In this Issue:
Source: The National Professional Development Center on Autism Spectrum Disorders - Retrieved January 9, 2013
The National Professional Development Center on Autism Spectrum Disorders (NPDC on ASD) has released a new coaching manual, which was developed to support practitioners' implementation of evidence-based practices in programs that serve children with autism spectrum disorders. The coaching manual and related coaching resources from NPDC are available online.
Suggested citation for the manual: Kucharczyk, S., Shaw. E., Smith Myles, B., Sullivan, L., Szidon, K., & Tuchman-Ginsberg, L. (2012). Guidance & coaching on evidence-based practices for learners with autism spectrum disorders. Chapel Hill: The University of North Carolina, Frank Porter Graham Child Development Institute, National Professional Development Center on Autism Spectrum Disorders. .
Source: Campaign for Grade-Level Reading, New America Foundation, Joan Ganz Cooney Center - Retrieved January 11. 2013
The Campaign for Grade-Level Reading, the New America Foundation, and the Joan Ganz Cooney Center have published a new report that looks at a variety of technology-based products and technology-assisted programs designed to improve the early literacy skills of children from birth through age 8. The report provides information about what is currently available to parents, educators and children, as well as what may be missing in current uses of technology by children. See Pioneering Literacy in the Digital Wild West: Empowering Parents and Educators (December 2012) by Lisa Guernsey, Michael H. Levine, Cynthia Chiong & Maggie Stevens.
Source: National Women's Law Center - Retrieved January 11, 2013
The National Women's Law Center has developed a new fact sheet entitled, On the Edges: Child Care Assistance Policies that Affect Parents, Providers, and Children (December 2012). The fact sheet discusses child care assistance policies that can have a significant impact on parents' access to affordable, high-quality care and child care providers' ability to provide high-quality care. It provides information on what families must do to qualify for child care assistance, what they must do to remain eligible for assistance, and how child care providers are reimbursed for serving families receiving assistance.
Source: Foundation for Child Development - Retrieved January 11, 2013
The Foundation for Child Development (FCD) has released its 2012 Child Well-Being Index, which finds that the percentage of children in poverty has significantly increased in the past decade, from 15.6 percent in 2001 to 21.4 percent in 2011. Additionally, pre-K enrollment progress has stalled in the past decade and there have been declines in secure parental employment and median family income.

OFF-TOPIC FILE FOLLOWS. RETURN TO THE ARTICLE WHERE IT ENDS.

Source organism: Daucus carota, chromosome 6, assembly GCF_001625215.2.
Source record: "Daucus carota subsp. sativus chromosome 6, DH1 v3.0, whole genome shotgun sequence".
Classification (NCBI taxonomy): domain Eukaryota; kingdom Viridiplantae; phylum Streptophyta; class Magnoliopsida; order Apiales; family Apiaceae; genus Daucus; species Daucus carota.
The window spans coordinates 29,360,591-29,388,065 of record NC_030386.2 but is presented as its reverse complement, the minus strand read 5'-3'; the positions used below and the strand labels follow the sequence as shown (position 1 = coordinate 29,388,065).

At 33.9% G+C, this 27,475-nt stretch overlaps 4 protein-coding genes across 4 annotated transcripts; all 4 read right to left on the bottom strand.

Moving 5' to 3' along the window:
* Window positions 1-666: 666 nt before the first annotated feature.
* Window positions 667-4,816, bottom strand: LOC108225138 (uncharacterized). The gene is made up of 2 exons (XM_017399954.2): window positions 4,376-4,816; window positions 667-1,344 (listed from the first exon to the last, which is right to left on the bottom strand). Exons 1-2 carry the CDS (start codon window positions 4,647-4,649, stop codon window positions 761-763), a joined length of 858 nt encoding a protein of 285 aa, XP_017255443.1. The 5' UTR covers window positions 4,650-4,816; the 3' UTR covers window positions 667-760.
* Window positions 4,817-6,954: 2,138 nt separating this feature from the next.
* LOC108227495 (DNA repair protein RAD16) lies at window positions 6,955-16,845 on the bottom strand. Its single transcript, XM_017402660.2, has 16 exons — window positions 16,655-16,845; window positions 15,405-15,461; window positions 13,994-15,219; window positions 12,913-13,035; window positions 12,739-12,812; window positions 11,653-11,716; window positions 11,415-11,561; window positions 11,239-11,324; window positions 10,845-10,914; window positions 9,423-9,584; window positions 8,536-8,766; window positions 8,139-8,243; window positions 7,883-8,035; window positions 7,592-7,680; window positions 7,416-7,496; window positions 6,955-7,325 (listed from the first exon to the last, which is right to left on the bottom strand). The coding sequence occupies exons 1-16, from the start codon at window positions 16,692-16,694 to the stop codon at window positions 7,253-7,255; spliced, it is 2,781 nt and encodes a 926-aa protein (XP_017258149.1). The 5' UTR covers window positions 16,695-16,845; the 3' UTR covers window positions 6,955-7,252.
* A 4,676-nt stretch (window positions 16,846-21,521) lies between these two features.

Source: Pediatrics - January 1, 2013
An article recently published in Pediatrics compares estimates of the percentage of children younger than age 3 who are likely to be eligible for Part C early intervention services in each state and Washington, DC, based on the eligibility definitions currently in use across the country, with the proportion of children enrolled in Part C in each of those jurisdictions. Results show that states' eligibility criteria vary widely and many children who would qualify for services are not receiving them. See the article abstract for a more complete summary of findings.
Full citation: Rosenberg, S. A., Robinson, C. C., Shaw, E. F., & Ellison, M. C. (2013). Part C early intervention for infants and toddlers: Percentage eligible versus served. Pediatrics, 131(1). doi: 10.1542/peds.2012-1662
Source: Educational Researcher - Retrieved January 11, 2013
Study findings recently published in the Educational Researcher examine whether children who are racial-ethnic minorities are disproportionately represented in early intervention and/or early childhood special education (EI/ECSE). The researchers analyzed 7,950 48-month-olds participating in the Early Childhood Longitudinal Study-Birth Cohort (ECLS-B), a nationally representative data set of children born in the United States in 2001. Findings indicated that by 48 months of age, minority children are disproportionately underrepresented in EI/ECSE. See the article abstract for a more complete summary of findings.
Full citation: Morgan, P. L., Farkas, G., Hillemeier, M. M., & Maczuga, S. (2012, December). Are minority children disproportionately represented in early intervention and early childhood special education?, Educational Researcher, 41(9). doi: 10.3102/0013189X12459678